• Sunday’s at 3:00-6:00 musicians get together at Moonshine Gulch in Rochford for a folk/bluegrass music jam.  Rochford Mall had ice cream bars.
  • Exploring the abundant gold mining/ historical sites.
  • Louis grill in Lead makes a great burger.
  • Castle Peak campground is beautiful beyond words.
  • Dispersed camping is plentiful in the national forest, and highly recommended.
  • Reaching Mach 1 on Big Lead Hill Road.
  • Solitude
  • Dumont trailhead shelter along the Michelson has a wood stove if you’re cold or wet.
  • May-September is the best time to tackle the route. Normally this means warm days and cool nights
  • Daily trail permit needed for Michelson trail. Purchased at any trailhead for $4
  • Some cattle may be found along north and west portions, Close any cattle gates behind you.
  • There are a few shallow water crossings along Deerfield Trail without bridges, so prepare to get your feet wet.
  • Open fires are prohibited outside of campgrounds.
  • The Centennial Trail is marked with “89”. Deerfield Trail is marked with “40”.
  • It’s worth noting that miles 4-14 are shared trails with atv, and on weekdays these trail see little to no use.
  • Hosted campgrounds at Dalton Lake and Alkali Creek. (noted on GPS map). $18 night
  • Free, dispersed camping in the national forest.
  • Backcountry camping is allowed nearly everywhere along this trail (read the rules here).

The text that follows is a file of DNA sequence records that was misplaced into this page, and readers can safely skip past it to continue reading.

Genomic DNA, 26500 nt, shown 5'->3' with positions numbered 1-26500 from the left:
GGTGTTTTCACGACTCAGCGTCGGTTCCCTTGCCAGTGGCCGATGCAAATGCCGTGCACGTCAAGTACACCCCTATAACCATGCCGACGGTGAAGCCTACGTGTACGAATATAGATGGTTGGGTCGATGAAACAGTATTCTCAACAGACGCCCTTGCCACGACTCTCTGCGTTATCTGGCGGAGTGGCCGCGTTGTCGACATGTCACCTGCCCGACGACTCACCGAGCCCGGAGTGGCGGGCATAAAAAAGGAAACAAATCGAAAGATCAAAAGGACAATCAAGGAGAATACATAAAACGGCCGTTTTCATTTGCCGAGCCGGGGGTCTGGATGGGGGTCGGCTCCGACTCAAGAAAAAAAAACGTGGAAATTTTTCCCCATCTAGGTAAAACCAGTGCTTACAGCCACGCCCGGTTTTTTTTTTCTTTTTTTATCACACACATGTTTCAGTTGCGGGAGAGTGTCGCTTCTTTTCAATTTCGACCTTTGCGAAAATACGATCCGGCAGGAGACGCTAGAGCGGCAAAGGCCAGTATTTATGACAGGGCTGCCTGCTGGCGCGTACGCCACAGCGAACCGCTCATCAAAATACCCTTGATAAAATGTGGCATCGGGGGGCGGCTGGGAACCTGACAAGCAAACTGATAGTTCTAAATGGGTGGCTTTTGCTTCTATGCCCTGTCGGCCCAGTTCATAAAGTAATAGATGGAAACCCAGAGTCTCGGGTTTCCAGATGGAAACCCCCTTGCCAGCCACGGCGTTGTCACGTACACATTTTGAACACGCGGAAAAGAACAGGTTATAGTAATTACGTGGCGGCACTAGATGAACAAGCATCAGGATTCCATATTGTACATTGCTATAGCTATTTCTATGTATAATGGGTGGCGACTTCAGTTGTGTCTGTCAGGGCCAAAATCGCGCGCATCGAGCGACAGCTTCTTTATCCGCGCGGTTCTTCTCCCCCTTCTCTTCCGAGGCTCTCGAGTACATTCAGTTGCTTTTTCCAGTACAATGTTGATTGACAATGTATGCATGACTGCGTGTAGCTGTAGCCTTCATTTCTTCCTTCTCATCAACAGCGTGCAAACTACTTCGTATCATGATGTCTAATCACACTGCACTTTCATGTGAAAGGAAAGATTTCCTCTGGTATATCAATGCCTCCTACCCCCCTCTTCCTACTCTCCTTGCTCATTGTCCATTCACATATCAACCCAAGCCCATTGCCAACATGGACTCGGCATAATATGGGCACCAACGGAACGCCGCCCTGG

• Castle Peak campground $16
  • There are plenty of streams throughout the route, but bring a water filter.
  • Filterable water is more scarce between Dalton and Alkali creek camps
  • Sturgis and Lead have grocery and restaurant
  • Rochford mall has fruit, beer, and junk food
  • Dalton and Alkali camps have potable water

We recommend four days for riding Black Hills Pay Dirt.

Wonderland Cave via Alpine road is optional; if you choose to go visit it, ask owners for shortcut back to trail. This is rideable up, with a gnarly shortcut back down. There is filterable water at the well.

The route is 98% rideable. There is some singletrack hills that are too steep to pedal; Deer Creek Trail #40 was too rutted to ride in a few spots. There are also over a dozen stream crossings to walk.

Bring a map or download base maps. Cell phone service is unreliable.

Additional Resources

Terms of Use: As with each bikepacking route guide published on BIKEPACKING.com, should you choose to cycle this route, do so at your own risk. Prior to setting out check current local weather, conditions, and land/road closures. While riding, obey all public and private land use restrictions and rules, carry proper safety and navigational equipment, and of course, follow the #leavenotrace guidelines. The information found herein is simply a planning resource to be used as a point of inspiration in conjunction with your own due-diligence. In spite of the fact that this route, associated GPS track (GPX and maps), and all route guidelines were prepared under diligent research by the specified contributor and/or contributors, the accuracy of such and judgement of the author is not guaranteed. BIKEPACKING.com LLC, its partners, associates, and contributors are in no way liable for personal injury, damage to personal property, or any other such situation that might happen to individual riders cycling or following this route.

  • rob weum

    Justin,

    Thanks for this awesome route. I’ve been looking at the Mick trail/Centennial trail for a while but now you’ve connected them up! Really looking forward to checking this out.

    Rob

  • GaryH

    Hi Justin;
    Can you tell me which, if any, of the photos you included in your write-up were taken along the Deerfield (trail 40) segment of your ride?
    Gary